The SQF Complex of fires has been burning since August 19 and as of Thursday was only 35 percent contained.
Firefighters from Mexico arrived in California this week to help battle the record-breaking wildfires ravaging the state. Five teams of 20 trained, equipped firefighters from the Comisión Nacional Forestal (CONAFOR) landed at San Bernardino International Airport on Wednesday where they were welcomed by officials with the US Forest Service. According to NBC 7 San Diego, the crews will undergo several days of orientation and training sessions before they will be sent first to work in California’s Sequoia National Park. The park is threatened by the Sequoia Complex Fire — which spans more than 144,000 acres — and was ignited by lightning in the Sequoia National Forest.
The @forestservice has mobilized 100 wildland firefighters from 22 states across Mexico to assist with the #CaliforniaWildfires. The press is invited to a formal presentation and welcome event, today upon their arrival to San Bernardino International Airport. #R5FireNews pic.twitter.com/c4knpOarbc— USFS Fire-California (@R5_Fire_News) September 23, 2020
The SQF Complex of fires has been burning since August 19 and as of Thursday was only 35 percent contained, reports CNN. "I am excited about this unique opportunity to visit a station where I worked and trained when I was young. The training I received helped me advance my career and now I feel able to help USFS and Sequoia, bringing firefighters from Mexico with me, to provide support in the California firefighting effort," said Eduardo Cruz, the current director of CONAFOR. "Fires do not have borders, fires do not have different languages and cultures. In the end, we all speak the same language when it comes to fighting fire."
"Fires do not have borders, fires do not have different languages and cultures. In the end we all speak the same language when it comes to fighting fire," - Eduardo Cruz, National Fire Director of @CONAFOR as Mexico crews arrive in CA today to assist with #CaliforniaWildfires. pic.twitter.com/r4XGHNli6O— USFS Fire-California (@R5_Fire_News) September 24, 2020
Cruz reportedly spent two seasons as a forest firefighter with a helicopter crew in the Sequoia National Forest as part of the training and exchange program early in his career. According to ABC News, Mexico's Environment Department said the firefighters, who hail from 22 states throughout the country, can be spared to help the US as currently there are no active wildfires in 31 of Mexico’s 32 states. "We're proud to have them here," said Tony Scardina, deputy regional forester of the Pacific Southwest region of the US Forest Service.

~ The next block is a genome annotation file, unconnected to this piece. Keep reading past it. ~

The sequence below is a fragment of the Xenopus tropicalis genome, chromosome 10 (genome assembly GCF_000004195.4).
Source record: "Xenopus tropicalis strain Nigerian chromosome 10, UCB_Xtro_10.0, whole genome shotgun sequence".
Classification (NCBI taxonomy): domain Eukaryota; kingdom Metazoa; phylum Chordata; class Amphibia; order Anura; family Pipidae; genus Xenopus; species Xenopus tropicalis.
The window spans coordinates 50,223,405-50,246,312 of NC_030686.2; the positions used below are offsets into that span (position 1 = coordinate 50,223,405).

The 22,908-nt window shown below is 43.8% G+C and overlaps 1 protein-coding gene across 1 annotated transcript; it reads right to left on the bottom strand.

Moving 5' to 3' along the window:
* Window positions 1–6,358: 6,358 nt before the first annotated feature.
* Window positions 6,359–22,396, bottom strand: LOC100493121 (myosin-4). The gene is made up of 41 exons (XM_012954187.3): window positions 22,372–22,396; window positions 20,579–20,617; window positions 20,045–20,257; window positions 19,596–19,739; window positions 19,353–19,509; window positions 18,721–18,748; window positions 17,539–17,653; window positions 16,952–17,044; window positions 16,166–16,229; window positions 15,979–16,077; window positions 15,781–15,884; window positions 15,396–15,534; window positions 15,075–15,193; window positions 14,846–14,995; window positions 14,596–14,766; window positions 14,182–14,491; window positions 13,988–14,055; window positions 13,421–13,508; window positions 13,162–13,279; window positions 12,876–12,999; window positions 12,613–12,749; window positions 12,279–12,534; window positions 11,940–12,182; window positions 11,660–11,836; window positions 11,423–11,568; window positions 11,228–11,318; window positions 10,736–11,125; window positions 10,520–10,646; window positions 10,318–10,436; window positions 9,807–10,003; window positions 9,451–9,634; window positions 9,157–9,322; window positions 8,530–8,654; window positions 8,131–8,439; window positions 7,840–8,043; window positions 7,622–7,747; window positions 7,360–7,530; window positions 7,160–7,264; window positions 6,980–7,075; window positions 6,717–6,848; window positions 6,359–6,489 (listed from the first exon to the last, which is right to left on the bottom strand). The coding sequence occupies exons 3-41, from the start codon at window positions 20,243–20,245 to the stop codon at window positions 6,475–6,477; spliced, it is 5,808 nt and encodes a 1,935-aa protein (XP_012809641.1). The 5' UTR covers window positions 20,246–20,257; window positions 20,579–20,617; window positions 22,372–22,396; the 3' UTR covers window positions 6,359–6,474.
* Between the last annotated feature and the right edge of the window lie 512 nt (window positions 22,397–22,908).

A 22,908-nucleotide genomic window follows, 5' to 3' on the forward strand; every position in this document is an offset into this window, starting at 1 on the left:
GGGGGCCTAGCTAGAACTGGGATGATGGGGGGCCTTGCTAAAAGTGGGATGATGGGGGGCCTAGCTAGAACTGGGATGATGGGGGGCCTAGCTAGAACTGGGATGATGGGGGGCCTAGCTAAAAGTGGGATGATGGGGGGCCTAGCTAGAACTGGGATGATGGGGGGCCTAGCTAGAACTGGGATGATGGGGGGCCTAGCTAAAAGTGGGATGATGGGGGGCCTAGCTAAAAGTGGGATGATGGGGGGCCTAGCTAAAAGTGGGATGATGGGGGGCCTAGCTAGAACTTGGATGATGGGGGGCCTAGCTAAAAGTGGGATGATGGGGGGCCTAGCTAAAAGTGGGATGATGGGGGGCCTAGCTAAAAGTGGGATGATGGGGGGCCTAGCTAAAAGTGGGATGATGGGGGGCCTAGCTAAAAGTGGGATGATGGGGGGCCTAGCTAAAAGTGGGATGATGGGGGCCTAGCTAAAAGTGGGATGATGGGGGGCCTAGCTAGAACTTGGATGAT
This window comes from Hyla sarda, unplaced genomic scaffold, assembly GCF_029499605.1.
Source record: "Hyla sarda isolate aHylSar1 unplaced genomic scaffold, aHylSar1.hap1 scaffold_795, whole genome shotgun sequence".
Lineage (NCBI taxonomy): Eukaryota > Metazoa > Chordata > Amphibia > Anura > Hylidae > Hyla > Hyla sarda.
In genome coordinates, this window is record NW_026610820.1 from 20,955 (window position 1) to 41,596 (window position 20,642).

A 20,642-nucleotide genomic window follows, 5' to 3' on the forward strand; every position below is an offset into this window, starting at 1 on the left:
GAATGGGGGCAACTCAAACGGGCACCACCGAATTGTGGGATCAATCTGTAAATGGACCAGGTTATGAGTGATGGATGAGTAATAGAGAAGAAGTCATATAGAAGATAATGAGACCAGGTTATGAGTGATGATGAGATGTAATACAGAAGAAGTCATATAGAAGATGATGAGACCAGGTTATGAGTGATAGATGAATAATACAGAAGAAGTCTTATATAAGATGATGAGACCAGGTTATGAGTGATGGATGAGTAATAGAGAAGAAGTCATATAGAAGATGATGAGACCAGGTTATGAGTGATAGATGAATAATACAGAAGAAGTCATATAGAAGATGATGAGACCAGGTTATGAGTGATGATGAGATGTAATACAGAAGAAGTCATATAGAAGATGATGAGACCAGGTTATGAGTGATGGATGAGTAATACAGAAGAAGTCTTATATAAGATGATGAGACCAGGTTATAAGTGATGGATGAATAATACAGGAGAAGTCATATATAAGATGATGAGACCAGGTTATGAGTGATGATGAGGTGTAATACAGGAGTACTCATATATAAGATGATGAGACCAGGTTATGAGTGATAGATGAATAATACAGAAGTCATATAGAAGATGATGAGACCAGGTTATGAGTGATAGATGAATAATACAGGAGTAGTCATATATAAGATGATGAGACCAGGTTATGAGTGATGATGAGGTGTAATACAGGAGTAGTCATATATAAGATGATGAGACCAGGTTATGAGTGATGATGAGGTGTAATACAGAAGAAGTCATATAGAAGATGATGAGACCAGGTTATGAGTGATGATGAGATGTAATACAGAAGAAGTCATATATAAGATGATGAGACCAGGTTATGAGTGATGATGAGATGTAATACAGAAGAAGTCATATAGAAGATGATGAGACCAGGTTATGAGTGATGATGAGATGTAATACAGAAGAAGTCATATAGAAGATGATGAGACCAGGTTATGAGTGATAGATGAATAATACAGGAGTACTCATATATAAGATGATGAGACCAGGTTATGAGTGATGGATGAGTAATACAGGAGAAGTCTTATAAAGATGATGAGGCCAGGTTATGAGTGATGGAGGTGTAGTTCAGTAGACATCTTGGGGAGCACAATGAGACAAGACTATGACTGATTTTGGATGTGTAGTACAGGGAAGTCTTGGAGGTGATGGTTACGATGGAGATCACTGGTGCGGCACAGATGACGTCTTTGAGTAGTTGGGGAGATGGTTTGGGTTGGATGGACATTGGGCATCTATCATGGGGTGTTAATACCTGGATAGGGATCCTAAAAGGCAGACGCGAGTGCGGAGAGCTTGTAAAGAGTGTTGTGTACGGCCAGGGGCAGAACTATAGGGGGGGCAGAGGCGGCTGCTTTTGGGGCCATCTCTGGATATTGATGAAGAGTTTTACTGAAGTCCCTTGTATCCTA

Deputy Regional Forester of the Pacific Southwest Region of the @forestservice, Tony Scardina, ”We’re proud to have them here,” while thanking them for coming to help after a press event today welcoming 100 Mexican Firefighters from @CONAFOR @NIFC_Fire @fsnifc #R5FireNews https://t.co/kdsMbEJra3 pic.twitter.com/yRTRgtg0NC— USFS Fire-California (@R5_Fire_News) September 24, 2020
Canada also sent firefighting crews to California and Oregon this month, after the US Forest Service requested additional help through the National Interagency Fire Center. In a press release on Wednesday, the National Interagency Fire Center said that it has "requested additional fire personnel and equipment from Canada and the US Military to assist with wildfire suppression efforts in California and Oregon, along with" the crew from Mexico. "We continue to experience above-normal fire activity in California, Colorado, Idaho, Oregon, and other states," Ken Schmid, Bureau of Land Management Fire Operations, said in a statement.
“The success of fighting fire in California is our interagency cooperation. We look forward to building our partnership @CONAFOR during this assignment for further collaboration. Fire isn’t just a #California problem, it’s a world problem.” Bob Baird, Director of Fire & Aviation pic.twitter.com/feOgE2ROVV— USFS Fire-California (@R5_Fire_News) September 24, 2020
"Thankfully, our Department of Defense and international partners are able to support us in this time of need, as wildfire activity will likely carry on for the foreseeable future, particularly in California," he added. As per the press release, the "Canadians supplied five agency representatives, eight helicopter managers, three heavy equipment bosses, 24 task force leaders, 15 division supervisors, nine type 1 handcrews, and 18 fire engines – all highly requested fire suppression resources. One handcrew is currently serving on the North Complex in California, the rest of the Canadian fire personnel gathered in Redmond, Oregon on September 18 and 19 for orientation and fire shelter training before deploying to fires in the Pacific Northwest on Saturday."
"Fires do not have borders, fires do not have different languages and cultures. In the end we all speak the same language when it comes to fighting fire."— CNN International (@cnni) September 25, 2020
Firefighters from Mexico are in California to help battle the state's record-breaking wildfires. https://t.co/Yk9V77ZA9C
"An additional seven crews will be traveling from British Columbia, Canada this Friday, September 25, to Quincy, California, where they will receive briefing and fire shelter training before departing to assist on the North Complex fires in California," it stated. The USFS has had a long history of cooperation with Mexico in the area of fire management since 1962. It dispatched fire management specialists to assist Mexico during the disastrous fire season that occurred in the State of Quintana Roo in 1989 and has been providing training and supporting the country in strengthening its fire fighting capabilities since 1983, the organization said.